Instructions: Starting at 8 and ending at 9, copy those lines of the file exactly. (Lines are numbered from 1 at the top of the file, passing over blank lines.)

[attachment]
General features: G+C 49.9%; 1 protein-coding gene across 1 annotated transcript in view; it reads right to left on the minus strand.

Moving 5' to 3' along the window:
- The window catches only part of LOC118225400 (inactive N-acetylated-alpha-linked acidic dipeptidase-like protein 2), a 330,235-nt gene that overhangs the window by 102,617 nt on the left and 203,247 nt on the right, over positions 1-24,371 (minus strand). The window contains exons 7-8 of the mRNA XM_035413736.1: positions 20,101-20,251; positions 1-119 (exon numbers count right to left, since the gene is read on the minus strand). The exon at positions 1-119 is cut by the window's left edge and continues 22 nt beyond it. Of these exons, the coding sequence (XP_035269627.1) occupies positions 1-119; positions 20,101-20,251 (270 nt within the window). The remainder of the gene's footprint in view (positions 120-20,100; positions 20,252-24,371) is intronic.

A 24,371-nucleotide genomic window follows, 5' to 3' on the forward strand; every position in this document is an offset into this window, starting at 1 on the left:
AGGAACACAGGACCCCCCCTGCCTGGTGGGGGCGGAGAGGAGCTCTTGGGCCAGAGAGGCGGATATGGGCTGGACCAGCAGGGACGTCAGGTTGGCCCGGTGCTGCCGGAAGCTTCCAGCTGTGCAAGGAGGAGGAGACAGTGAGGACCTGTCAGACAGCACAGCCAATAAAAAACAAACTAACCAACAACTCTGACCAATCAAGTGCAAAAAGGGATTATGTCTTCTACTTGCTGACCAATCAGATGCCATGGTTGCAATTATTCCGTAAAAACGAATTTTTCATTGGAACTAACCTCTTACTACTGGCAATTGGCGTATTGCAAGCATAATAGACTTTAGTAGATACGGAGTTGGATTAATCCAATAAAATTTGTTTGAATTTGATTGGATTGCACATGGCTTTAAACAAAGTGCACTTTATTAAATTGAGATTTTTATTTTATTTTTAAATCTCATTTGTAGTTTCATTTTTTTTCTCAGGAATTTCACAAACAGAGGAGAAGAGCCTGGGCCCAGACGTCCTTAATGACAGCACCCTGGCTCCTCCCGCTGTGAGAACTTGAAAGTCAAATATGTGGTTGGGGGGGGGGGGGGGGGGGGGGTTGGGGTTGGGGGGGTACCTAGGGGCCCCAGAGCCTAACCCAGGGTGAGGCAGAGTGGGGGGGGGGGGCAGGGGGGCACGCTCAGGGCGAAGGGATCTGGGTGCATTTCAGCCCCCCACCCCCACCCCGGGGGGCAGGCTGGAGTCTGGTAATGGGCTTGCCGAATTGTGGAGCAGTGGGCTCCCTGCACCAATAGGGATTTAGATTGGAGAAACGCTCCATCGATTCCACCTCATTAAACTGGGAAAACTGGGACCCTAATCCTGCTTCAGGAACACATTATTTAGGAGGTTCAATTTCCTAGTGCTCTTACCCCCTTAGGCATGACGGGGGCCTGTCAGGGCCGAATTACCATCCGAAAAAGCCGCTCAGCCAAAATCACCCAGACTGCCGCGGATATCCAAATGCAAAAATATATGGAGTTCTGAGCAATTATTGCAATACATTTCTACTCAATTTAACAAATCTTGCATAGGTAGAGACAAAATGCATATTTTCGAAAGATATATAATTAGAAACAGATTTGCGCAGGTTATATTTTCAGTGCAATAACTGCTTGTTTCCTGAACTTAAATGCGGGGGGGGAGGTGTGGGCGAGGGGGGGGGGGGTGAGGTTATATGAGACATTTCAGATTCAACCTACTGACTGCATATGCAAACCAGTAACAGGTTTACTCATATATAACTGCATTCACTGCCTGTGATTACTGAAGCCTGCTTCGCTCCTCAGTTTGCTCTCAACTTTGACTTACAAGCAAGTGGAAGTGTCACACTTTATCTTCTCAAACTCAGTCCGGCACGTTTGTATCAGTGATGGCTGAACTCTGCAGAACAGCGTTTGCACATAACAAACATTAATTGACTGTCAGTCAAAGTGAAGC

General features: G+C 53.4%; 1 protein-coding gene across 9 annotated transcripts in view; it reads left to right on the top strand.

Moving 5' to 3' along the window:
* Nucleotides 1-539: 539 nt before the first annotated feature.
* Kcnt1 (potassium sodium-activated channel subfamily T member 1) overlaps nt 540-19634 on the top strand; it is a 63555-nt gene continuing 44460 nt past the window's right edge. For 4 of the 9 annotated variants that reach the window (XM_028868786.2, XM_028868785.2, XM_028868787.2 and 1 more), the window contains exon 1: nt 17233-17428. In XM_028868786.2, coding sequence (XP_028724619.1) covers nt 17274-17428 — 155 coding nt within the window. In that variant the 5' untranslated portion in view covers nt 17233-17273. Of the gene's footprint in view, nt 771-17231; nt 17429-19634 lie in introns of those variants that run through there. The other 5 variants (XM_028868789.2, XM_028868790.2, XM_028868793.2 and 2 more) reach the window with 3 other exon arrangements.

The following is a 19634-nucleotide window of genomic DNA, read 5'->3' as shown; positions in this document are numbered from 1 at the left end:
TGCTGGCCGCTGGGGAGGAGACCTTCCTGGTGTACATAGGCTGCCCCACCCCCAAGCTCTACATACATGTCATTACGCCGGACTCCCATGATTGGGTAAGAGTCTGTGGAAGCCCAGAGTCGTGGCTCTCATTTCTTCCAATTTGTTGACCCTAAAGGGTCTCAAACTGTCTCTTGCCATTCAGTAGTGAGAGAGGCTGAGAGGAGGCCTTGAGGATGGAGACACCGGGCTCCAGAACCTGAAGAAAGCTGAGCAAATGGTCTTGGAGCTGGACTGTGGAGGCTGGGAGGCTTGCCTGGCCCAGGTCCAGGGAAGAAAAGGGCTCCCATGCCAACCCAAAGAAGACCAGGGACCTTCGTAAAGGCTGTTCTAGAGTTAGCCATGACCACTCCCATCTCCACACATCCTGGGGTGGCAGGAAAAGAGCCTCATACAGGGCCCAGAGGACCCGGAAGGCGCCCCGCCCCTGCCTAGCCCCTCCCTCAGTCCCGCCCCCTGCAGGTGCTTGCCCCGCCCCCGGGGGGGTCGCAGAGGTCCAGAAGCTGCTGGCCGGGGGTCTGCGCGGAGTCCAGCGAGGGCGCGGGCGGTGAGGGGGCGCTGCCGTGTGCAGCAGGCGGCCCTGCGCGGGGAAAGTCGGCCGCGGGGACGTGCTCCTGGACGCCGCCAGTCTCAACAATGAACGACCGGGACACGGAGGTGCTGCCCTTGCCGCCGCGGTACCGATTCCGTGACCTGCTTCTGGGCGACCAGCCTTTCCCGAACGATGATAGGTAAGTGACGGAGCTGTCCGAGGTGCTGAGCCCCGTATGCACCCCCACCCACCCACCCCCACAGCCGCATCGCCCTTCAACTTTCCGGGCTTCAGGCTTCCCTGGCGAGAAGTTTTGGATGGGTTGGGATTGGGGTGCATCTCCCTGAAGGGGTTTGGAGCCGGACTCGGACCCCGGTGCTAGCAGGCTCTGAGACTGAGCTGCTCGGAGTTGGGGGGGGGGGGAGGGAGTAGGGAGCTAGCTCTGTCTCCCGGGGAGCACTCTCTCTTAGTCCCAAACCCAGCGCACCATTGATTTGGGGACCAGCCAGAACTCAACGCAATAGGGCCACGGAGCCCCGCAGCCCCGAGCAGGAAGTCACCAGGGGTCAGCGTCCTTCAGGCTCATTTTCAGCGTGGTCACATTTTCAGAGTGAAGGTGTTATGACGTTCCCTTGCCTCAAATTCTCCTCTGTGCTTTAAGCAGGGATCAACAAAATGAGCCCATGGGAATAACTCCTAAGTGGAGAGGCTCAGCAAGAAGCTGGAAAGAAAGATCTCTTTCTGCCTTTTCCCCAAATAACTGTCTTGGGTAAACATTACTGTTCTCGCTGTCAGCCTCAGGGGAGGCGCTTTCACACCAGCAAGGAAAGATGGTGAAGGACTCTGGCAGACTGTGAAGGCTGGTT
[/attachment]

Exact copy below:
* Nucleotides 1-539: 539 nt before the first annotated feature.
* Kcnt1 (potassium sodium-activated channel subfamily T member 1) overlaps nt 540-19634 on the top strand; it is a 63555-nt gene continuing 44460 nt past the window's right edge. For 4 of the 9 annotated variants that reach the window (XM_028868786.2, XM_028868785.2, XM_028868787.2 and 1 more), the window contains exon 1: nt 17233-17428. In XM_028868786.2, coding sequence (XP_028724619.1) covers nt 17274-17428 — 155 coding nt within the window. In that variant the 5' untranslated portion in view covers nt 17233-17273. Of the gene's footprint in view, nt 771-17231; nt 17429-19634 lie in introns of those variants that run through there. The other 5 variants (XM_028868789.2, XM_028868790.2, XM_028868793.2 and 2 more) reach the window with 3 other exon arrangements.